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Admiralty Pier could close for four years, Dover Sea Angling Association fears

A town's last fishing pier, used by 10,000 anglers a year, could close completely for four years.

That's the fear of Dover Sea Angling Association, which says that this threat stems from a long postponement in repairs to Admiralty Pier by the Port of Dover.

The group said, in a Facebook posting: "At the very best opening hours will need to be greatly reduced with weekend only opening much of the year and turning away anglers and walkers on the busier days.

Admiralty Pier, photographed earlier this month
Admiralty Pier, photographed earlier this month

"The worst outcome is the pier is closed completely for at least four years.

"Either option will almost certainly lead to redundancies among the pier staff and have a significant impact on the many local businesses who benefit from the local and travelling angles who are using the pier.

"This is something we are desperate to avoid."

The Facebook post, written by DSAA chairman Richard Yates, says that the first half of the walkway needs repairs and a year ago DHB said that would be done soon but the second half could still be used for fishing.

But, DSSA says, DHB has now said that due to the scale of the work needed it would not start any repairs for at least four years.

DHB owns the pier and DSSA is the leaseholder and Mr Yates said the long delay means his group would itself have to close the second half.

This is because it usually just breaks even, would not be able to run a half-used pier, with resulting lowered income, for so long.

The loss could only be absorbed if there was a semi-closure for a year to 18 months.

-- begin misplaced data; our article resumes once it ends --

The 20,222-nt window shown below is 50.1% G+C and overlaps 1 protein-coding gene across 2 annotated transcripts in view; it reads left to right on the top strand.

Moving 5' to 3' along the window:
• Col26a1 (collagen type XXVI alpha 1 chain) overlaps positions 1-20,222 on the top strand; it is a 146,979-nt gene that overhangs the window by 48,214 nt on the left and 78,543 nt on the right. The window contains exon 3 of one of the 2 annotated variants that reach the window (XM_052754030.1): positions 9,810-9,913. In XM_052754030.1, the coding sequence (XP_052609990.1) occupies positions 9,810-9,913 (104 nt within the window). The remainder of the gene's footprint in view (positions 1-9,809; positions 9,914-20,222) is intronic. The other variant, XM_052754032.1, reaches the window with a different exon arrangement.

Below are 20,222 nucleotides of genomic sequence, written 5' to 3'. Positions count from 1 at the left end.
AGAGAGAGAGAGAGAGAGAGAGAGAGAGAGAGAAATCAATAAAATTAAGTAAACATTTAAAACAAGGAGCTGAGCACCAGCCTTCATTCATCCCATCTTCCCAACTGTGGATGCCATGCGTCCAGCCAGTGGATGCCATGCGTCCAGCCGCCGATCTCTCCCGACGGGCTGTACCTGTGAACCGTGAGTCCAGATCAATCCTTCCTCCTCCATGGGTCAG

Money comes from sources such as anglers' fees.

Admiralty, the outer western boundary of Dover Harbour, is on if the best known fishing piers in the UK but is the only one in Dover where angling is allowed.

Prince of Wales Pier closed because of the port authority's Dover Western Docks Revival.

The new Marina Pier, opened in May as part of the rolled-out development, does not allow fishing.

Admiralty Pier is also used by walkers such as those on the Bluebird Trail, a self-guided heritage route.

The continuing progress on the Dover Western Docks Revival, as shown early this month. Admiralty Pier is on the right behind Lord Warden House andCruise Terminal 1
The continuing progress on the Dover Western Docks Revival, as shown early this month. Admiralty Pier is on the right behind Lord Warden House andCruise Terminal 1

A Port of Dover spokesman said: “We remain in continuing dialogue with DSAA over the ongoing provision of fishing from Admiralty Pier and the impact of structural repair works.

" We have been working closely with the Association, balancingthe interests of our stakeholders alongside the demands of long term port infrastructure provision and safety and security issues.

"We are investing hundreds of millions of pounds in our infrastructure across the port and are doing so during a time of great economic uncertainty for the nation.

"But we have maintained fishing throughout.

“We remain very mindful of the interests of all current users of the port, including anglers and related local businesses, and will continue to engage with them."

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